Job cuts for campus Covid marshals

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Campus based Covid marshals are getting their hours cut due to the city entering Tier 3.

Liverpool John Moores University hired just under 500 marshals at the start of the academic year to keep students and staff safe across their campuses.

The temporary staff are also trained as fire marshals to ensure safety in case of an emergency.

The University has implemented their own tier system and have now entered Tier 2. This means there is an ‘increase of on-line activity except for activities requiring specialist space and for professional accreditation’.

As of next week, there will be four marshals per building rather than 12 to reflect the smaller number of students entering campus.

One marshal who has no hours, Rajkiran Narwan, 18, said: “The building I work in has five floors and although there’s not classes on every floor, I think four staff would not be enough to cover the whole building. I also think if the fire alarm went off, it would be easier to direct everyone with more marshals.”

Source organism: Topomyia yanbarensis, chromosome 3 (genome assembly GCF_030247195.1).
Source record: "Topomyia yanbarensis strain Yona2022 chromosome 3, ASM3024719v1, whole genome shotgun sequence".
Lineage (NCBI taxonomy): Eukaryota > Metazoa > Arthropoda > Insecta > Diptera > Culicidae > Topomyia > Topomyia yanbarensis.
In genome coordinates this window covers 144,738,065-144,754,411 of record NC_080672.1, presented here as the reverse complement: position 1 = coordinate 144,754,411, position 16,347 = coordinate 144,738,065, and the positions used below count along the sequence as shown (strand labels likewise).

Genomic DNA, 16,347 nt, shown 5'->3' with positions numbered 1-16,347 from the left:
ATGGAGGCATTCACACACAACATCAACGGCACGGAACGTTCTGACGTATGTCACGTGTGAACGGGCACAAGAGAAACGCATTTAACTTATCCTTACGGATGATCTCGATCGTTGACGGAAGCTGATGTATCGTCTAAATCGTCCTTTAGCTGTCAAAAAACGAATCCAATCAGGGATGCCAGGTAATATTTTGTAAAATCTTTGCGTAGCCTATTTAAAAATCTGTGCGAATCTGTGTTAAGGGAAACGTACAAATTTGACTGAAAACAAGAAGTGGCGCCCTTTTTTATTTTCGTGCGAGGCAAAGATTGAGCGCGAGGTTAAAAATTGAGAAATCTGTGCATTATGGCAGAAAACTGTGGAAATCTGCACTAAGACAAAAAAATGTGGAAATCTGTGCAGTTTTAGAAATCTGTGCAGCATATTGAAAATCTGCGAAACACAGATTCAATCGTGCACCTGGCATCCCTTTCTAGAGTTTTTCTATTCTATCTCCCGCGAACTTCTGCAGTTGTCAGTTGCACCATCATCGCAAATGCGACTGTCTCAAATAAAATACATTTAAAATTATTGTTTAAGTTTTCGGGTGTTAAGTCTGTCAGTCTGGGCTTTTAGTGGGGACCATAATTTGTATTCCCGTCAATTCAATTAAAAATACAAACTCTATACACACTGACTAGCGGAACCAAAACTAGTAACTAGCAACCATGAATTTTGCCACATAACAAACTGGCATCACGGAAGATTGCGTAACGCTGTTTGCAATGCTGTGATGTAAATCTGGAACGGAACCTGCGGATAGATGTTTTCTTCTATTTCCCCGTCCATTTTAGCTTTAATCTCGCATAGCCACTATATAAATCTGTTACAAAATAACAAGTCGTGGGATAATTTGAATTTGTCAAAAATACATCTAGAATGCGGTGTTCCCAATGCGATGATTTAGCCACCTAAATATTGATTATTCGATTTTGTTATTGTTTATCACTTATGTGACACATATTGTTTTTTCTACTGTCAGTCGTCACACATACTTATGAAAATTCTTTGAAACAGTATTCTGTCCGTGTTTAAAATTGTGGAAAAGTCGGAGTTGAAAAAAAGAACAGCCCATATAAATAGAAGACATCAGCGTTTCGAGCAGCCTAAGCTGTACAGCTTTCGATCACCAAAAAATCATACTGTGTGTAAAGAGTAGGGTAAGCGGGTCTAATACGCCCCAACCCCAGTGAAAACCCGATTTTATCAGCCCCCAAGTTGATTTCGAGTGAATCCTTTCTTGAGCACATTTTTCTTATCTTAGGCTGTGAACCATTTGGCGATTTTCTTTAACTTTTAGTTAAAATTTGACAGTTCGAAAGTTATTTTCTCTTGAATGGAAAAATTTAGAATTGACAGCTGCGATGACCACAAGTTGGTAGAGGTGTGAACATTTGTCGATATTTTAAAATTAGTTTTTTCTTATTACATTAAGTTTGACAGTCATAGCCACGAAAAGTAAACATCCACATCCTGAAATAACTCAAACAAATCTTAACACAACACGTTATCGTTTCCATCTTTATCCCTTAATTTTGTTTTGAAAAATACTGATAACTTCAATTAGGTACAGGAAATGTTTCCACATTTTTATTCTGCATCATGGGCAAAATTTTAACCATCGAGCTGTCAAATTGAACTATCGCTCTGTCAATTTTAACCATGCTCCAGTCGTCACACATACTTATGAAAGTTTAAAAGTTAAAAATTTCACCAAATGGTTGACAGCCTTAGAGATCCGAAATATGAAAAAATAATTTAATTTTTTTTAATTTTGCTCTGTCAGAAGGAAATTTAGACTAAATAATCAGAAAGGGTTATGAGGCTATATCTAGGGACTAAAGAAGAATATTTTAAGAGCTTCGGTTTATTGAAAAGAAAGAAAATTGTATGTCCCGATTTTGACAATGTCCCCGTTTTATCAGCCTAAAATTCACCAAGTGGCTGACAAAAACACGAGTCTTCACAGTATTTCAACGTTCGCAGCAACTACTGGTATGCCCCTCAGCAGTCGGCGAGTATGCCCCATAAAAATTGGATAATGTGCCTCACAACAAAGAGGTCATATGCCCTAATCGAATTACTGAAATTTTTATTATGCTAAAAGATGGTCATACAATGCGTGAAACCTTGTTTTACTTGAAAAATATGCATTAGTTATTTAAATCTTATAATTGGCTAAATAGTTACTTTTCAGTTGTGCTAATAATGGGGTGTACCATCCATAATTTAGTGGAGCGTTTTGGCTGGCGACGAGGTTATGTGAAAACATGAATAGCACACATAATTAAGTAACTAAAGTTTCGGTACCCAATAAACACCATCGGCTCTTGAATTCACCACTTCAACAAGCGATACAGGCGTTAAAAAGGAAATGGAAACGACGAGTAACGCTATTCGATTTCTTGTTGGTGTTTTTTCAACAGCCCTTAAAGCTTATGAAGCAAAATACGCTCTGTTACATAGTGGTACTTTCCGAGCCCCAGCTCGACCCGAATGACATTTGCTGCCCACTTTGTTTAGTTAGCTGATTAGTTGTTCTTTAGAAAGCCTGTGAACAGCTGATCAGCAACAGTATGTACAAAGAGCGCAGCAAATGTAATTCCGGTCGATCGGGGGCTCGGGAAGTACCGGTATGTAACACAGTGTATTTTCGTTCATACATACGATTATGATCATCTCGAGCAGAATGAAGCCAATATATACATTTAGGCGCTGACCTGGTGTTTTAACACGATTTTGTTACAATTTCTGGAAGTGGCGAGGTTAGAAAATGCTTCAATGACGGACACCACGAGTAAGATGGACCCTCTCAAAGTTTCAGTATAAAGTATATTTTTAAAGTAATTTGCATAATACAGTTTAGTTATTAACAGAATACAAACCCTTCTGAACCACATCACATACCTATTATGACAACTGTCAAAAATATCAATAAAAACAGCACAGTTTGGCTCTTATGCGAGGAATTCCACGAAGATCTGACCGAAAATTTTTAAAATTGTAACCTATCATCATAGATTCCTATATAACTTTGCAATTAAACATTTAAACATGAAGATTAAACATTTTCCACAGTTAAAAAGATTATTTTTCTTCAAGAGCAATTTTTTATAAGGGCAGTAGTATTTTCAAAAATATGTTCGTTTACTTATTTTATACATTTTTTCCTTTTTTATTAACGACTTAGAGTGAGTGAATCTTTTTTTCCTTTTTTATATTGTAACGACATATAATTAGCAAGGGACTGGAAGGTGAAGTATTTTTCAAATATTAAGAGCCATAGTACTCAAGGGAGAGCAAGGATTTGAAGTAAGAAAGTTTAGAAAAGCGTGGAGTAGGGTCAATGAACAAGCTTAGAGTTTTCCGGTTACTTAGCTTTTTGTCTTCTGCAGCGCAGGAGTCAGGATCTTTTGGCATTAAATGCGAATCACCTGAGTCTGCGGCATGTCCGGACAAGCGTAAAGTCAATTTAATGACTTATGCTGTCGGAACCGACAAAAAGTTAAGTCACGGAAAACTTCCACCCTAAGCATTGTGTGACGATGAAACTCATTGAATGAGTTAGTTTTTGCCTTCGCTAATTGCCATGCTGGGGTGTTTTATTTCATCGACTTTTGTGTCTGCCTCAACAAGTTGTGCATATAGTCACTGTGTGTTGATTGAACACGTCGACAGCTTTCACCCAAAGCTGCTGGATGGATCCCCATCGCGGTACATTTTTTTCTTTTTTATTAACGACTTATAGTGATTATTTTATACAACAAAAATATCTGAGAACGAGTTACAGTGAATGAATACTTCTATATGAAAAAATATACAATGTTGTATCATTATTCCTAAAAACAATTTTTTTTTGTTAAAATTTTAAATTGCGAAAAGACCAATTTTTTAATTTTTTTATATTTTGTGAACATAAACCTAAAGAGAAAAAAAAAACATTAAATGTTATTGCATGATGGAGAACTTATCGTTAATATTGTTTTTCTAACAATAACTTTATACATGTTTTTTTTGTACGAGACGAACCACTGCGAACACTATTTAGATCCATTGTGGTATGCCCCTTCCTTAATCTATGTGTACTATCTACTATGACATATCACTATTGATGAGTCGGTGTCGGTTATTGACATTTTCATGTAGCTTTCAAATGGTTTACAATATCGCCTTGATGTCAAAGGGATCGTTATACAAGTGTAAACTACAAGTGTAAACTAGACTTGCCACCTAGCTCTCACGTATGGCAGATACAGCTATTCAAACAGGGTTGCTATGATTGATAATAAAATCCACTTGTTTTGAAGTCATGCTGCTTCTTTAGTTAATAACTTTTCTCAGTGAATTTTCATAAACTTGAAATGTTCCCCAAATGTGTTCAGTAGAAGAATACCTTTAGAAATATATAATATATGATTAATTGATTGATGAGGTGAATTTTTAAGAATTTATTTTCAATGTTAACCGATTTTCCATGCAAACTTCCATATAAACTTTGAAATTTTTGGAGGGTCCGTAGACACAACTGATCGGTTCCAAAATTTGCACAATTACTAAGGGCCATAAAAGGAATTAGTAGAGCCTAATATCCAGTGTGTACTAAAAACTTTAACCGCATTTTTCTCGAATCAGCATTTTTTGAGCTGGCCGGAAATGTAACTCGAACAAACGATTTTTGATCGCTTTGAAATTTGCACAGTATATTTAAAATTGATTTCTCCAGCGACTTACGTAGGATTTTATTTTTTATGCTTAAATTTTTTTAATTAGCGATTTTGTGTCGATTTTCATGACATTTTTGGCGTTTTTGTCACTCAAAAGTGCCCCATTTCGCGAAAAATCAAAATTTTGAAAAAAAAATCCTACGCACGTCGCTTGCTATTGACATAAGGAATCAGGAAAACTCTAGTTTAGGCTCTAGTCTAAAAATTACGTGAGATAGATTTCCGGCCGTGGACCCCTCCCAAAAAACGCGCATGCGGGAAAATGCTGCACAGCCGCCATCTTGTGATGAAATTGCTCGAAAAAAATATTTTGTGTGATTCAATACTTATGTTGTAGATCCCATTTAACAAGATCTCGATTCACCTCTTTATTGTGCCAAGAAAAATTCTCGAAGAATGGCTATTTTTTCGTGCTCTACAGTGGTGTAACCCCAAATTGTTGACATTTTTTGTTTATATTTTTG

Rajkiran is a first-year student so has found the job beneficial whilst her course is fully online. She said: “It has been nice to actually be on campus and familiarise myself with the building. It’s also been nice meeting other students at work as that’s difficult now due to covid.”

She added: “It’s more difficult to find a job, even part time. I work because I need the money just to cover what my student loan doesn’t, so the cut in jobs has affected me. I have not been cut off completely, I should be able to come back when they need more people.”

Robyn Foster, who works two and a half days as a marshal, said: “I think eight people was a better amount of staff because it meant more people communicating. I think we need more people at the entrances and exits to the buildings.”

The 24-year-old said the cuts are not going to affect her too much since she has another job but has been reduced to one day a week. On the future of the marshal role she said: “I think it depends on the university and whether or not they feel that we are necessary. It is a short-term position which makes it even more uncertain.”

Liverpool John Moores University said they have had a lot of requests for comment but are choosing to contact staff and students directly with concerns.

About Mia O'Hare, JMU Journalism